For a fuller understanding of the nature and advantages of the present invention, reference should be made to the following detailed description taken together with the accompanying figures.
FIG. 1 is a schematic sectional view of the antiferromagnetically (AF) coupled magnetic recording layer in a recording medium according to the present invention.
FIG. 2A is a schematic illustration of the AF-coupled layer illustrating the orientations of the moments of the ferromagnetic films at a recorded magnetic transition.
FIG. 2B is a graph of calculated magnetic field above the AF-coupled layer and a single layer (SL) medium as a function of downtrack position from a transition.
FIG. 3 is a schematic sectional view of the disk structure of the present invention illustrating the substrate, underlayer, the films in the AF-coupled layer, and the protective overcoat.
FIG. 4 is a magnetic hysteresis loop for the structure with the AF-coupled layer of FIG. 3.
The magnetic recording medium of the present invention has a recording layer formed of two or more ferromagnetic films that are exchange-coupled antiferromagnetically (AF) to their neighboring ferromagnetic films by one or more nonferromagnetic spacer films. This is shown schematically in FIG. 1 for a recording layer 10 made up of two ferromagnetic films 12, 14 separated by a nonferromagnetic spacer film 16. The nonferromagnetic spacer film 16 thickness and composition are chosen so that the magnetic moments 22, 24 of adjacent films 12, 14, respectively, are AF-coupled through the nonferromagnetic spacer film 16 and are antiparallel in zero applied fields.
The AF coupling of ferromagnetic films via a nonferromagnetic transition metal spacer film has been extensively studied and described in the literature. In general, the exchange coupling oscillates from ferromagnetic to antiferromagnetic with increasing spacer film thickness. This oscillatory coupling relationship for selected material combinations is described by Parkin et al. in “Oscillations in Exchange Coupling and Magnetoresistance in Metallic Superlattice Structures: Co/Ru, Co/Cr and Fe/Cr”, Phys. Rev. Lett., Vol. 64, p. 2034 (1990). The material combinations include ferromagnetic films made of Co, Fe, Ni, and their alloys, such as Ni-Fe, Ni-Co, and Fe-Co, and nonferromagnetic spacer films such as ruthenium (Ru), chromium (Cr), rhodium (Rh), iridium (Ir), copper (Cu), and their alloys. For each such material combination, the oscillatory exchange coupling relationship has to be determined, if not already known, so that the thickness of the nonferromagnetic spacer film is selected to assure antiferromagnetic coupling between the two ferromagnetic films. The period of oscillation depends on the nonferromagnetic spacer material, but the strength and phase of the oscillatory coupling also depends on the ferromagnetic material and interfacial quality. The oscillatory antiferromagnetic coupling of ferromagnetic films has been used in spin-valve type giant magnetoresistance (GMR) recording heads to design continuous magnetized antiferromagnetically coupled films whose magnetic moments are rigidly coupled together antiparallel during operation of the head. These type of spin-valve structures are described, for example, in IBM patents 5,408,377 and 5,465,185. The '185 patent describes a structure used in many commercially available spin-valve GMR heads, namely a laminated antiparallel pinned ferromagnetic layer having ferromagnetic films whose moments are rigidly coupled together and remain stationary during operation of the head.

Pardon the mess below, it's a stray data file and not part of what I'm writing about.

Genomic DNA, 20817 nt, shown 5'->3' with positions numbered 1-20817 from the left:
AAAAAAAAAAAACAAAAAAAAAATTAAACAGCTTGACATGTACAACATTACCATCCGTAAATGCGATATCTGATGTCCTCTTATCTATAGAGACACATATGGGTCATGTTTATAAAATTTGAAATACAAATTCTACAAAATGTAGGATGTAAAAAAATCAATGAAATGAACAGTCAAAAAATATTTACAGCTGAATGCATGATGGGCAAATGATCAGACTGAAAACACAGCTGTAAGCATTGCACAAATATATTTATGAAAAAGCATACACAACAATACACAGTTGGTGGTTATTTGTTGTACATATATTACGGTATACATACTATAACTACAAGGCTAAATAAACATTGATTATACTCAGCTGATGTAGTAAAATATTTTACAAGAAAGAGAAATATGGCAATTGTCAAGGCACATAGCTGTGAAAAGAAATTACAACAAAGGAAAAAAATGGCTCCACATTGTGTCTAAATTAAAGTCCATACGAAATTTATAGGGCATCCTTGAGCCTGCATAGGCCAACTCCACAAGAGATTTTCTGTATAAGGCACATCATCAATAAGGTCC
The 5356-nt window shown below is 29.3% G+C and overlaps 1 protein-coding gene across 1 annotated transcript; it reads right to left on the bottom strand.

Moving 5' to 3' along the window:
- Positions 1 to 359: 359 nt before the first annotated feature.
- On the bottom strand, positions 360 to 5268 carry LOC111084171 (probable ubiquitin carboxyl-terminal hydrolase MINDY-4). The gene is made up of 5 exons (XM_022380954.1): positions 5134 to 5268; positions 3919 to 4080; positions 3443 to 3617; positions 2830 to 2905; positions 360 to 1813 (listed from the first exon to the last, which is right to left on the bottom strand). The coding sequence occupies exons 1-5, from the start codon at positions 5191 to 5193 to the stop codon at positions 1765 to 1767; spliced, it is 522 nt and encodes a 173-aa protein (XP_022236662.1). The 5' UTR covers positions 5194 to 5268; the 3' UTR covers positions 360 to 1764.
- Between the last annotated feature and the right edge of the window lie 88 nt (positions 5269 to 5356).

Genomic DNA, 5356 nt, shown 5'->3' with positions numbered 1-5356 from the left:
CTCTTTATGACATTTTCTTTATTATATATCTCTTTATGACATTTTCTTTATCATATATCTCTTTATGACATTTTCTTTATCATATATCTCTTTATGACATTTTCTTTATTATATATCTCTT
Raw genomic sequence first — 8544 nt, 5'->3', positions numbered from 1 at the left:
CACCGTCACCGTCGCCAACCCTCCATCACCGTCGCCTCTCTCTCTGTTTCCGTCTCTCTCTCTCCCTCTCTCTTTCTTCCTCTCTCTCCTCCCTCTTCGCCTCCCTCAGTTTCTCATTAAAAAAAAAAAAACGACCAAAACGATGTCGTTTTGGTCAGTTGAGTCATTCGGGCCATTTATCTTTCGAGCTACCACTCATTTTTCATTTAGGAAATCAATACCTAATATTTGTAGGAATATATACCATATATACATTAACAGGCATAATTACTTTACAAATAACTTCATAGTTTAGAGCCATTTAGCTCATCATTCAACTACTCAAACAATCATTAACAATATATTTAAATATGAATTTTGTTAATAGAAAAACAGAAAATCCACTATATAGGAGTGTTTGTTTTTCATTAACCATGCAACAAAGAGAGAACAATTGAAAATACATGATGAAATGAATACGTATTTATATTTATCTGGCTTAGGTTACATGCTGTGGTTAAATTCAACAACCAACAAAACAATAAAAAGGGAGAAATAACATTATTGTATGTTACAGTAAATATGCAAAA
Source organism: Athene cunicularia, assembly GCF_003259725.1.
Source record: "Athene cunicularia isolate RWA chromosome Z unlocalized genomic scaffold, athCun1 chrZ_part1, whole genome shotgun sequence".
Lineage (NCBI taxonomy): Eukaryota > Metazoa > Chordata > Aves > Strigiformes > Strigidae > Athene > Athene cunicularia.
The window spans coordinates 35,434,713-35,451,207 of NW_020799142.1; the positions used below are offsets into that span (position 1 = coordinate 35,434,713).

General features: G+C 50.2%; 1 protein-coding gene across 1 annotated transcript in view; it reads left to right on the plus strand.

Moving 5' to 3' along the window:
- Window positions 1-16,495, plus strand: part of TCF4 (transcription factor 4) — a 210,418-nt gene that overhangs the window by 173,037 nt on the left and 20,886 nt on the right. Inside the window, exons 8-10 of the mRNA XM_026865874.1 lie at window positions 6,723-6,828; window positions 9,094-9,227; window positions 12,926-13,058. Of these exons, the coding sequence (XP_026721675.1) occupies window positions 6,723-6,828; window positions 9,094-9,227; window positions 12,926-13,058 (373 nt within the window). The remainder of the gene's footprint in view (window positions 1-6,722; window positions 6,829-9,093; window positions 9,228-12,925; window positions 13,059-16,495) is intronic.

The films 12, 14 have magnetic moment values of Mr1t1 and Mr2t2, respectively. (Because the remanent magnetization Mr is expressed as the magnetic moment per unit volume of ferromagnetic material, the product Mrt is the magnetic moment per unit area for a magnetic layer of thickness t.) For this AF-coupled structure the orientations of the magnetic moments 22, 24 of adjacent films 12, 14, respectively, are aligned antiparallel and thus add destructively to reduce the magnetic moment of the composite layer 10. The arrows 22, 24 represent the moment orientations of individual magnetic domains that are directly above and below one another across the AF coupling film 16. In the absence of an applied magnetic field, when the ferromagnetic film 14 is deposited onto the medium substrate, it will have a granular structure with multiple adjacent grains being coupled together to form individual magnetic domains. In the absence of an applied magnetic field the moments of these domains in film 14 will be essentially randomly oriented. The spacer film or AF-coupling film 16 is then deposited to the correct thickness directly on ferromagnetic film 14. Next, the second ferromagnetic film 12 is deposited directly on the AF coupling film 16. As the grains of ferromagnetic film 12 grow they will form magnetic domains with moment orientations that are antiparallel to the moment orientations of ferromagnetic film 14 that are directly across the AF coupling film 16.
The type of ferromagnetic material and the thickness values t1, t2 of the ferromagnetic films 12, 14 are chosen so that the net moment in zero applied field will be low, but nonzero. For the case shown in FIG. 1, the Mrt for the structure is given by Mr1t1-Mr2t2. In the preferred embodiment, Mr1t1 should be >Mr2t2. This may be accomplished by using the same ferromagnetic materials in the two films 12, 14 and having t1 be greater than t2, or the magnetization (the magnetic moment per unit volume of material) of the two ferromagnetic films may be made different by using different ferromagnetic materials for the two films. While FIG. 1 is shown for a two-film structure with a single spacer film 16, the invention is extendible to structures with multiple spacer films and multiple ferromagnetic films.